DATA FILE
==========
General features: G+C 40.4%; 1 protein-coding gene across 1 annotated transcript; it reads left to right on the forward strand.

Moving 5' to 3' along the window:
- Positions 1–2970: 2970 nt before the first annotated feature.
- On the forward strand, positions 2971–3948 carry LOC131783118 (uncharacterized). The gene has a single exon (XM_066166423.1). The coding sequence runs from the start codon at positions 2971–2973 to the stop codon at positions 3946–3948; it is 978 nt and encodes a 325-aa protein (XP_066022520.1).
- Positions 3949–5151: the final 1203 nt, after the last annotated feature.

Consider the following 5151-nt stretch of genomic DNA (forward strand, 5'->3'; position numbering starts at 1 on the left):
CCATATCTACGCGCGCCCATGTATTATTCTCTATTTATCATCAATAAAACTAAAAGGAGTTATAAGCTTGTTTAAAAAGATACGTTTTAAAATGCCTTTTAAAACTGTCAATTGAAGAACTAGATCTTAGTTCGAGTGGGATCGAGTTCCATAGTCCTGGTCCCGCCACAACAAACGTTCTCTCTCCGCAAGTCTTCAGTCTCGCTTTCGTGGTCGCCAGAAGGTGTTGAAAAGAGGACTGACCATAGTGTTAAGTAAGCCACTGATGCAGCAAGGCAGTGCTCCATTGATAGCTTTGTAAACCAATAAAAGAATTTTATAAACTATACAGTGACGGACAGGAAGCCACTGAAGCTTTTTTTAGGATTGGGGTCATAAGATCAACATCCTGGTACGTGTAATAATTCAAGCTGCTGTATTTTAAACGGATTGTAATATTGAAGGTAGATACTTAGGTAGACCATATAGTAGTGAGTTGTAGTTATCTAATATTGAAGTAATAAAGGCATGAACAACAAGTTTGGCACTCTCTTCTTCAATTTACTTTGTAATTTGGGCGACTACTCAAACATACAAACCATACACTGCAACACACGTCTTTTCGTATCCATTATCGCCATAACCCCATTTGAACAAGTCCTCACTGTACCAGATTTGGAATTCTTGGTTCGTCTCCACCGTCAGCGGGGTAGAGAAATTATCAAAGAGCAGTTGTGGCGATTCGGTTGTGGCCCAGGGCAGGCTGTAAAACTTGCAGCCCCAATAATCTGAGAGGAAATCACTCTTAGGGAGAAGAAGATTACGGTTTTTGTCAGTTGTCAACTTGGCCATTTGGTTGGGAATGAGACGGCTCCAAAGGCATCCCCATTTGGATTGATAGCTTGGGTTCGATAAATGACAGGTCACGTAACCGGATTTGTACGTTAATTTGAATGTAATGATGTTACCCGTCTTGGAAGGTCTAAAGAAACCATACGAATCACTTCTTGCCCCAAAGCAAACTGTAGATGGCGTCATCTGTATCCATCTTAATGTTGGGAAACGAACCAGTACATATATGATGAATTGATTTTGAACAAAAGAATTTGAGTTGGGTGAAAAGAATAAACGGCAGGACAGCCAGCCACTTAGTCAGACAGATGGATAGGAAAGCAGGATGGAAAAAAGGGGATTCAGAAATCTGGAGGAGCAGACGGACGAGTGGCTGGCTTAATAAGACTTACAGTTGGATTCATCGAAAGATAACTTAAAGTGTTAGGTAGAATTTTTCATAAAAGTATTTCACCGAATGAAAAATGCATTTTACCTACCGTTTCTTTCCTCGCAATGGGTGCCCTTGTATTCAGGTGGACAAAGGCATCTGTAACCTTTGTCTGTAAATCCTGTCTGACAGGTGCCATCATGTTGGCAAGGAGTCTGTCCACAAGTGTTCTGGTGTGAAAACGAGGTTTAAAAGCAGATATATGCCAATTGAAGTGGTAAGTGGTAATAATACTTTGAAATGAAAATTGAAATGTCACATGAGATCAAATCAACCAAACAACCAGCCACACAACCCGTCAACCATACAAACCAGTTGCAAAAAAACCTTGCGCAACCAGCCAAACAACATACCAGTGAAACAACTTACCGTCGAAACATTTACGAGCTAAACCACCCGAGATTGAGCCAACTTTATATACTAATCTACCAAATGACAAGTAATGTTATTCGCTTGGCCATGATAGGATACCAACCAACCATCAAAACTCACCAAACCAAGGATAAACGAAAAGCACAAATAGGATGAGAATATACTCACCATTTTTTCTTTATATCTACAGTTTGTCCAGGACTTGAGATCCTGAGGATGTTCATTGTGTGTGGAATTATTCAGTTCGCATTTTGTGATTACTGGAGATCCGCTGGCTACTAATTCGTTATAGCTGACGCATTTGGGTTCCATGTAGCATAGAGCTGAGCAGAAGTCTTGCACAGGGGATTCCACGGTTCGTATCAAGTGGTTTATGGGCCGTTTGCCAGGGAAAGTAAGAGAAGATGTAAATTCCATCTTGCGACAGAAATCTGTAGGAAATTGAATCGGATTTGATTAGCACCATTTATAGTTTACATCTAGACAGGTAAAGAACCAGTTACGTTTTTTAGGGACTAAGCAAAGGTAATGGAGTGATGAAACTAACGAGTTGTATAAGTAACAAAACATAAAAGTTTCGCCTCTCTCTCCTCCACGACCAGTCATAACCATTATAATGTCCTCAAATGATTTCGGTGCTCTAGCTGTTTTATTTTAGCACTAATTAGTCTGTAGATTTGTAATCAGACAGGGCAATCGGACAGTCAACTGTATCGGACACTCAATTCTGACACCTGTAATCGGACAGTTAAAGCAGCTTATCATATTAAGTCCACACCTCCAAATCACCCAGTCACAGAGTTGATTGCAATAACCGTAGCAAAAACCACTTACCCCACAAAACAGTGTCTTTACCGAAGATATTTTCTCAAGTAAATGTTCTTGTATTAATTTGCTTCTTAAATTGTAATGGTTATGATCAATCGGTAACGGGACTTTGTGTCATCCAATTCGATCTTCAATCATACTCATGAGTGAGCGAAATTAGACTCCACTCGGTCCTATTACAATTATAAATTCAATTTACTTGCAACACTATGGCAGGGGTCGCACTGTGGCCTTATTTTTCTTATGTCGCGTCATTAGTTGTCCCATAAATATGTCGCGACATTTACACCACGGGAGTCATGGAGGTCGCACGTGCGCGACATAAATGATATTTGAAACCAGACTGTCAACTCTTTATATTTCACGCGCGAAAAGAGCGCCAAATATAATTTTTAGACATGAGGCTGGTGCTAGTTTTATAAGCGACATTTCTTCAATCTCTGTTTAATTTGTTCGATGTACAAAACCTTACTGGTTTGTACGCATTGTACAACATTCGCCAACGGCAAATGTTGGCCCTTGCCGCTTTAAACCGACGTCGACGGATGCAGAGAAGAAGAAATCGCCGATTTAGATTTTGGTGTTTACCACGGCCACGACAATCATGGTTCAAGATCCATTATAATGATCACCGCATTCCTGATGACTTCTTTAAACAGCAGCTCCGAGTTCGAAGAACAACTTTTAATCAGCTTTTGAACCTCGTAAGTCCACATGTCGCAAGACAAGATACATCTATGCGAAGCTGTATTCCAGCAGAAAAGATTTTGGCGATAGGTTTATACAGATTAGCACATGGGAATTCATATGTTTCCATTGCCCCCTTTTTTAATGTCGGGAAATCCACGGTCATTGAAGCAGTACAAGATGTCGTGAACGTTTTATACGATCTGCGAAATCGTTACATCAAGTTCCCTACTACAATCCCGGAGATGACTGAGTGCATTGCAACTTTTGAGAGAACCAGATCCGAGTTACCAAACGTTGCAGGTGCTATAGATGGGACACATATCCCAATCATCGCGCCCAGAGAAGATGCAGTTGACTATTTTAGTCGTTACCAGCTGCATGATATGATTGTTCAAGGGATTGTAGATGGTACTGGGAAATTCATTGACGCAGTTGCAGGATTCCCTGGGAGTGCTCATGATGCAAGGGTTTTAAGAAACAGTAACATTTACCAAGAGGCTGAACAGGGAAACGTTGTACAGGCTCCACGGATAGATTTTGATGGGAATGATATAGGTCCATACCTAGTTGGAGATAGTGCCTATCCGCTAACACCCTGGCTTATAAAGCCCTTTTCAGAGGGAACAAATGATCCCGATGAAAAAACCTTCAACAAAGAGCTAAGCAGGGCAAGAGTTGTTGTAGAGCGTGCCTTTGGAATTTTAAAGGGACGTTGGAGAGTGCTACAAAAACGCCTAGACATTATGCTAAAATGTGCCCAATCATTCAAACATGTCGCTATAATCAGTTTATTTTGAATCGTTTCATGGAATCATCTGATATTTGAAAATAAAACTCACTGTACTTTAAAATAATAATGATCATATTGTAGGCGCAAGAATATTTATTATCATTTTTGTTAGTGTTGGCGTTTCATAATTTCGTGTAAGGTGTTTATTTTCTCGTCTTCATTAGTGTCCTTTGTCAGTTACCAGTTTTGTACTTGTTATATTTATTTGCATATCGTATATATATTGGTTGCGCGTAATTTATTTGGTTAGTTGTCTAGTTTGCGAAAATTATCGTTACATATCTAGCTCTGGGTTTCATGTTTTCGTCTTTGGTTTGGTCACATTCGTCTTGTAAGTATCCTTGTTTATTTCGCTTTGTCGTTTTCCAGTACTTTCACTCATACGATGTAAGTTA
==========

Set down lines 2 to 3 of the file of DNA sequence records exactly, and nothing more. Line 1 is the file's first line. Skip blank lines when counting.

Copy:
Moving 5' to 3' along the window:
- Positions 1–2970: 2970 nt before the first annotated feature.